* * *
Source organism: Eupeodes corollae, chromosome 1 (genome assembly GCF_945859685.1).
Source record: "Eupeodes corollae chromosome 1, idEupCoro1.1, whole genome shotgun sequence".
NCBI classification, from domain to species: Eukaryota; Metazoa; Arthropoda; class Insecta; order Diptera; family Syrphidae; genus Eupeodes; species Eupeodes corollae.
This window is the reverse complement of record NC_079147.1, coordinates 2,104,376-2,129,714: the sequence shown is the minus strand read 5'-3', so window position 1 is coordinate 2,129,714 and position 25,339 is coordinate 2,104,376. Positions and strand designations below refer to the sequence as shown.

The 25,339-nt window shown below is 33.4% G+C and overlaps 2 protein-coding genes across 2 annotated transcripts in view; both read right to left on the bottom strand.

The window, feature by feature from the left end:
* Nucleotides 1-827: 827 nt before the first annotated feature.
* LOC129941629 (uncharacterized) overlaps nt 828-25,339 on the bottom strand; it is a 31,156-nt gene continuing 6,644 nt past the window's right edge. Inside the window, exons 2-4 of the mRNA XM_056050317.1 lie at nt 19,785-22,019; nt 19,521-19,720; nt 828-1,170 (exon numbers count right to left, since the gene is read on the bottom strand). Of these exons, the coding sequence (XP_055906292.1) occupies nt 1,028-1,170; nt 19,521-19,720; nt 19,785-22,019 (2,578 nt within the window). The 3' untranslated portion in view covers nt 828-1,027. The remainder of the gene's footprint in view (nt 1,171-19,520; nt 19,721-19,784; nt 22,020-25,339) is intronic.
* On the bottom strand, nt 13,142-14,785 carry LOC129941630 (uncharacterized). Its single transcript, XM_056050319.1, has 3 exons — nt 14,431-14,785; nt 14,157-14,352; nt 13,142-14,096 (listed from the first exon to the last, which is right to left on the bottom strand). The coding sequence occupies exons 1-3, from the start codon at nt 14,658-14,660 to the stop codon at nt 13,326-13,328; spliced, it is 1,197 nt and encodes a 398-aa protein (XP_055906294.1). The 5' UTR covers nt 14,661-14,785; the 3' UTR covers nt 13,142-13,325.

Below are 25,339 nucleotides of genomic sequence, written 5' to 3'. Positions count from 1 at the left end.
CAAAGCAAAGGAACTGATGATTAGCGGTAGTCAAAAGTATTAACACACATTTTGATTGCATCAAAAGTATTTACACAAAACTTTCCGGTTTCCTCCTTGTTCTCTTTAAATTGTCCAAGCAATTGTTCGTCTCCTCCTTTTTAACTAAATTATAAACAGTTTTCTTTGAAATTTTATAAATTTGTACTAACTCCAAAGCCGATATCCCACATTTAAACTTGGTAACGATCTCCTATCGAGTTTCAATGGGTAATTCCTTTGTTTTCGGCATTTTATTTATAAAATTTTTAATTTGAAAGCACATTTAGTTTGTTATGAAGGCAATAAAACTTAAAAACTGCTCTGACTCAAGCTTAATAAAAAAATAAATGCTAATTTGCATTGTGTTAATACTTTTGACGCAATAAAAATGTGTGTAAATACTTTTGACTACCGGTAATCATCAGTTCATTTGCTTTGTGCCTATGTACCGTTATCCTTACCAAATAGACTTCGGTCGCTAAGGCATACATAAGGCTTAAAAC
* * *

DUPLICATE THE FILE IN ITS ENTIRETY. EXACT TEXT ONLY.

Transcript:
Source organism: Eupeodes corollae, chromosome 1 (genome assembly GCF_945859685.1).
Source record: "Eupeodes corollae chromosome 1, idEupCoro1.1, whole genome shotgun sequence".
NCBI classification, from domain to species: Eukaryota; Metazoa; Arthropoda; class Insecta; order Diptera; family Syrphidae; genus Eupeodes; species Eupeodes corollae.
This window is the reverse complement of record NC_079147.1, coordinates 2,104,376-2,129,714: the sequence shown is the minus strand read 5'-3', so window position 1 is coordinate 2,129,714 and position 25,339 is coordinate 2,104,376. Positions and strand designations below refer to the sequence as shown.

The 25,339-nt window shown below is 33.4% G+C and overlaps 2 protein-coding genes across 2 annotated transcripts in view; both read right to left on the bottom strand.

The window, feature by feature from the left end:
* Nucleotides 1-827: 827 nt before the first annotated feature.
* LOC129941629 (uncharacterized) overlaps nt 828-25,339 on the bottom strand; it is a 31,156-nt gene continuing 6,644 nt past the window's right edge. Inside the window, exons 2-4 of the mRNA XM_056050317.1 lie at nt 19,785-22,019; nt 19,521-19,720; nt 828-1,170 (exon numbers count right to left, since the gene is read on the bottom strand). Of these exons, the coding sequence (XP_055906292.1) occupies nt 1,028-1,170; nt 19,521-19,720; nt 19,785-22,019 (2,578 nt within the window). The 3' untranslated portion in view covers nt 828-1,027. The remainder of the gene's footprint in view (nt 1,171-19,520; nt 19,721-19,784; nt 22,020-25,339) is intronic.
* On the bottom strand, nt 13,142-14,785 carry LOC129941630 (uncharacterized). Its single transcript, XM_056050319.1, has 3 exons — nt 14,431-14,785; nt 14,157-14,352; nt 13,142-14,096 (listed from the first exon to the last, which is right to left on the bottom strand). The coding sequence occupies exons 1-3, from the start codon at nt 14,658-14,660 to the stop codon at nt 13,326-13,328; spliced, it is 1,197 nt and encodes a 398-aa protein (XP_055906294.1). The 5' UTR covers nt 14,661-14,785; the 3' UTR covers nt 13,142-13,325.

Below are 25,339 nucleotides of genomic sequence, written 5' to 3'. Positions count from 1 at the left end.
CAAAGCAAAGGAACTGATGATTAGCGGTAGTCAAAAGTATTAACACACATTTTGATTGCATCAAAAGTATTTACACAAAACTTTCCGGTTTCCTCCTTGTTCTCTTTAAATTGTCCAAGCAATTGTTCGTCTCCTCCTTTTTAACTAAATTATAAACAGTTTTCTTTGAAATTTTATAAATTTGTACTAACTCCAAAGCCGATATCCCACATTTAAACTTGGTAACGATCTCCTATCGAGTTTCAATGGGTAATTCCTTTGTTTTCGGCATTTTATTTATAAAATTTTTAATTTGAAAGCACATTTAGTTTGTTATGAAGGCAATAAAACTTAAAAACTGCTCTGACTCAAGCTTAATAAAAAAATAAATGCTAATTTGCATTGTGTTAATACTTTTGACGCAATAAAAATGTGTGTAAATACTTTTGACTACCGGTAATCATCAGTTCATTTGCTTTGTGCCTATGTACCGTTATCCTTACCAAATAGACTTCGGTCGCTAAGGCATACATAAGGCTTAAAAC